Dow futures have fallen below 7,000 in overnight trading on unrest in Eastern Europe and more dismal news from the banking sector. HSBC, Europe's largest bank, plans to generate more capital by making an additional equity offering at a discount to existing shareholders. In addition to reporting a huge drop in earnings, the bank also slashed its dividend and plans to shut down its US banking branches, but retaining its credit card business. American insurer AIG has also asked for an additional $30 billion in aid from the government and is expected to report a quarterly loss of $60 billion today. Following Citigroup's deal with the government last week, the news adds the uncertainty surrounding the banking and financial sectors. There seems to be no end in sight, despite the government's best efforts and, in hindsight, the banking bailout seems to be a disastrous proposition undertaken by the Bush administration and continued under President Obama. It now looks as though the American taxpayer will be on the hook for upwards of a trillion dollars if the experiment fails. Letting the free market do what it does and letting the banking sector take its lumps may have been the best course of action. Many regional banks are, in fact, healthy, but the heavyweights have garnered the media attention, leading the public to believe all banks are in dire straits. Investors have stayed away from the troubled derivatives that got the banks into hot water like the plague, causing further devaluations. Not all of these assets are worthless - in fact most would probably be valued much higher had the government not added to the panic. There is a good portion of the toxic debt that is truly toxic, but many of the pass-through certificates on prime mortgages have been devalued to a point that defies reason. Savvy investors may be waiting in the wings for a good bank/bad bank plan to be undertaken so they can pick-up some of these distressed assets at bargain basement prices.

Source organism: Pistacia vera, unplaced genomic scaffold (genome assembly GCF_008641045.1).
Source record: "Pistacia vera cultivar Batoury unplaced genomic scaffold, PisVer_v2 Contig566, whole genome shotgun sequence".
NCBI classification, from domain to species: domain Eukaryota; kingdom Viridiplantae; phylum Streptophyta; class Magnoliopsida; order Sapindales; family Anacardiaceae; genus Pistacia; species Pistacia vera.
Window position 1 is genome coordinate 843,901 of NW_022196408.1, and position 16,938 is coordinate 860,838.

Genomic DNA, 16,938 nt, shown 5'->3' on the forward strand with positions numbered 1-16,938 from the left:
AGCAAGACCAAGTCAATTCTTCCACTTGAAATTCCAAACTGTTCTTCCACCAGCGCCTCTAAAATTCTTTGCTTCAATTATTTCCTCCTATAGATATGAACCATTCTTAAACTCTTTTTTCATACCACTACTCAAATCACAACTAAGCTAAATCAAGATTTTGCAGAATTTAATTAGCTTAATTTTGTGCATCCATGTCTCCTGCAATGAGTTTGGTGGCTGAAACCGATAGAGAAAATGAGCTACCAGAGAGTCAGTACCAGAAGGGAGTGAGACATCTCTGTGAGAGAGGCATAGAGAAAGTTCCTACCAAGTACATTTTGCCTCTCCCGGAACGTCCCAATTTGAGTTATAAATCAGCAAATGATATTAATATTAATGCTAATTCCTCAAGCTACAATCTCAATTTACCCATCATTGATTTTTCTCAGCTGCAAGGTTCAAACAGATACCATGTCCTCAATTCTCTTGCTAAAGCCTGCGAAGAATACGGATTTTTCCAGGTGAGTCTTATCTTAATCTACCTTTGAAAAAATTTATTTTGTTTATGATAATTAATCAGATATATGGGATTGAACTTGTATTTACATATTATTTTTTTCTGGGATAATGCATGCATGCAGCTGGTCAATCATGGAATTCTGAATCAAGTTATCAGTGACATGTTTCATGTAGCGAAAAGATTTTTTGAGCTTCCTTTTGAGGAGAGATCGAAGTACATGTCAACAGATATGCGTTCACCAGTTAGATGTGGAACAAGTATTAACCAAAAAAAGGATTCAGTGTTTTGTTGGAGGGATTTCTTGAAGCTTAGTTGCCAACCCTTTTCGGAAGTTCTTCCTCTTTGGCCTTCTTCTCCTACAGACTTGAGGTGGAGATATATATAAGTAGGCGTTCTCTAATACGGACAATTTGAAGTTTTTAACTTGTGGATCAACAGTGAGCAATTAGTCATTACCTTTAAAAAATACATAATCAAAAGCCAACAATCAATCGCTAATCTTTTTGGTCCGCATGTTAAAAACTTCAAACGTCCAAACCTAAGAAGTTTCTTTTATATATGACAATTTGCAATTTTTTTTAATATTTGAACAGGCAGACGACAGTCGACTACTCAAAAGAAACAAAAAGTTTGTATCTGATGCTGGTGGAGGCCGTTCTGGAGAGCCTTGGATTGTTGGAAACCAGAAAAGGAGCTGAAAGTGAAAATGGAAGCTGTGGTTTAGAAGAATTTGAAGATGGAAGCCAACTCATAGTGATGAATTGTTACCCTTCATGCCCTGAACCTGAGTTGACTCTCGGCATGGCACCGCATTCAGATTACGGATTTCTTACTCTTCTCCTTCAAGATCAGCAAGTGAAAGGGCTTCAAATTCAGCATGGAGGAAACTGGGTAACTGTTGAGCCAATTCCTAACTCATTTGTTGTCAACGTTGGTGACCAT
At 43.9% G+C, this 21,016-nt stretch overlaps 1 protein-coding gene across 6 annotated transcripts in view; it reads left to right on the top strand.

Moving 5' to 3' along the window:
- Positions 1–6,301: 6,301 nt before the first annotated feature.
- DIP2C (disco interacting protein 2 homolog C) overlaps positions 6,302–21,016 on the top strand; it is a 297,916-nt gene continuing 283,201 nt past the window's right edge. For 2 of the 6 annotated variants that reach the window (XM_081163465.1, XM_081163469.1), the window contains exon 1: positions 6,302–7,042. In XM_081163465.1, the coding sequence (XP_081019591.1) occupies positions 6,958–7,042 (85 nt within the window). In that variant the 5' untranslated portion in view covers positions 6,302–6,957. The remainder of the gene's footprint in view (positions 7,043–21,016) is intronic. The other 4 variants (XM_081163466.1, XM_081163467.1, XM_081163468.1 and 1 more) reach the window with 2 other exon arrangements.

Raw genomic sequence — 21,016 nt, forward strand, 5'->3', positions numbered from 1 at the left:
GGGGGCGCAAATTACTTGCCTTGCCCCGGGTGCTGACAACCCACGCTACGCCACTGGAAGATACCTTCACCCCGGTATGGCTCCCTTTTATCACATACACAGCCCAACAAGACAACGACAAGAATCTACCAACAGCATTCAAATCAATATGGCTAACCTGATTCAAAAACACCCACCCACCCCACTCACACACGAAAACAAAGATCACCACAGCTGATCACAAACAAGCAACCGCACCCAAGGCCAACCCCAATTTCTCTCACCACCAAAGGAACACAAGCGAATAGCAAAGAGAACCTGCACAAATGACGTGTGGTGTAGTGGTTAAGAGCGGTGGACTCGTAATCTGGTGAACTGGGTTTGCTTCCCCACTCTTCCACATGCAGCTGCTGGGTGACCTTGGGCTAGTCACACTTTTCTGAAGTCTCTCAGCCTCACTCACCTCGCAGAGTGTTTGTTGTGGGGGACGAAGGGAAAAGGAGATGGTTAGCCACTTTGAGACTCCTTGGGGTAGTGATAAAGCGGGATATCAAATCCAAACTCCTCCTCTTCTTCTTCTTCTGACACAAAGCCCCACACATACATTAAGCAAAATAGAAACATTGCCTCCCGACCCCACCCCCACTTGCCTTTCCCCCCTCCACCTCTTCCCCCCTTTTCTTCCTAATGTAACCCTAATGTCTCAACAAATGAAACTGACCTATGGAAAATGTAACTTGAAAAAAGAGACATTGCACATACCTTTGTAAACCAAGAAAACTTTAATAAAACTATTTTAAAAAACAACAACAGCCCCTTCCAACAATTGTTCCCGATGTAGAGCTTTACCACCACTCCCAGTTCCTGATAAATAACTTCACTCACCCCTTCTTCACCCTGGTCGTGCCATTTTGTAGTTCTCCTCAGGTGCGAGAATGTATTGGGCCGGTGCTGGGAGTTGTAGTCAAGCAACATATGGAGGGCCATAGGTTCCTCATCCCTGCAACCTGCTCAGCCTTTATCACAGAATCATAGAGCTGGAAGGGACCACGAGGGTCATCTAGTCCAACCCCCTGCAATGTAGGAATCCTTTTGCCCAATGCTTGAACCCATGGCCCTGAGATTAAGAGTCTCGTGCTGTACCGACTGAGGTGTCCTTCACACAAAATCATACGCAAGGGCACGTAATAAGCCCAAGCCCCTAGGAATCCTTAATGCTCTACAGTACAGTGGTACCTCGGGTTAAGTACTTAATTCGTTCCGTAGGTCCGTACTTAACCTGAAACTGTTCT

The sage has spoken. Warren Buffet, in his annual letter to investors, indicated that he sees the US economy "in shambles" through 2009. The legendary investor has not stated anything that the public has not already heard a thousand times, but what is troubling is that he does not see an end in sight to the current crisis. Mr. Buffet is known to pepper in good news with the bad, but there was no good news in this year's letter. Manufacturing stocks have also taken a hit this morning ahead of the ISM Index report, which is expected to show further declines in manufacturing sentiment. January construction spending is also due out later this morning and is expected to show further weakness.
Technically, the March Mini Dow chart continues to lose ground after taking out November lows a week and a half ago. The market looked as though it was close to confirming a short term reversal last week, which did not pan out. The next area of significant support for the cash Dow does not come in until the 5,800 level. The only positives that technicians can take from the current situation are that the market is oversold and that momentum is outpacing RSI to the upside.
Rob Kurzatkowski, Senior Commodity Analyst